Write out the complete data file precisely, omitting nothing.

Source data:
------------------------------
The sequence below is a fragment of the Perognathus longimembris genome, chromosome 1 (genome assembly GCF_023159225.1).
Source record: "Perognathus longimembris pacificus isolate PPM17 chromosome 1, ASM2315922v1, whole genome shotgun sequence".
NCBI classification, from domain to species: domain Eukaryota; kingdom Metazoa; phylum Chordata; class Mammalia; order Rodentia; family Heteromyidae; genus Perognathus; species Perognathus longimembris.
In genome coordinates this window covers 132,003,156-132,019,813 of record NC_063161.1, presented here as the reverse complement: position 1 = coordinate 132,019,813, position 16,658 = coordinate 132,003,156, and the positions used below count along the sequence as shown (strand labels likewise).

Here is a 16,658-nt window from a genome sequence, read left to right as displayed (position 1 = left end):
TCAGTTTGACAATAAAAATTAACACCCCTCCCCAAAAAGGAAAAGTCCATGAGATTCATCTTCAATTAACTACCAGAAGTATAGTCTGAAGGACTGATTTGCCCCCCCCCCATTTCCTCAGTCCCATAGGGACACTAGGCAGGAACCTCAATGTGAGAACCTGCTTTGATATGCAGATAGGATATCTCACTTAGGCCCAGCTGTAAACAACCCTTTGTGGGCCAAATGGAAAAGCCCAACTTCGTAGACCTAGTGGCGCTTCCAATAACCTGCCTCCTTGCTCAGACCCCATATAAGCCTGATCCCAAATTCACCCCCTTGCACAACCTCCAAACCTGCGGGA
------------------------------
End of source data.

The sequence below is a fragment of the Perognathus longimembris genome, chromosome 1 (genome assembly GCF_023159225.1).
Source record: "Perognathus longimembris pacificus isolate PPM17 chromosome 1, ASM2315922v1, whole genome shotgun sequence".
NCBI classification, from domain to species: domain Eukaryota; kingdom Metazoa; phylum Chordata; class Mammalia; order Rodentia; family Heteromyidae; genus Perognathus; species Perognathus longimembris.
In genome coordinates this window covers 132,003,156-132,019,813 of record NC_063161.1, presented here as the reverse complement: position 1 = coordinate 132,019,813, position 16,658 = coordinate 132,003,156, and the positions used below count along the sequence as shown (strand labels likewise).

Here is a 16,658-nt window from a genome sequence, read left to right as displayed (position 1 = left end):
TCAGTTTGACAATAAAAATTAACACCCCTCCCCAAAAAGGAAAAGTCCATGAGATTCATCTTCAATTAACTACCAGAAGTATAGTCTGAAGGACTGATTTGCCCCCCCCCCATTTCCTCAGTCCCATAGGGACACTAGGCAGGAACCTCAATGTGAGAACCTGCTTTGATATGCAGATAGGATATCTCACTTAGGCCCAGCTGTAAACAACCCTTTGTGGGCCAAATGGAAAAGCCCAACTTCGTAGACCTAGTGGCGCTTCCAATAACCTGCCTCCTTGCTCAGACCCCATATAAGCCTGATCCCAAATTCACCCCCTTGCACAACCTCCAAACCTGCGGGA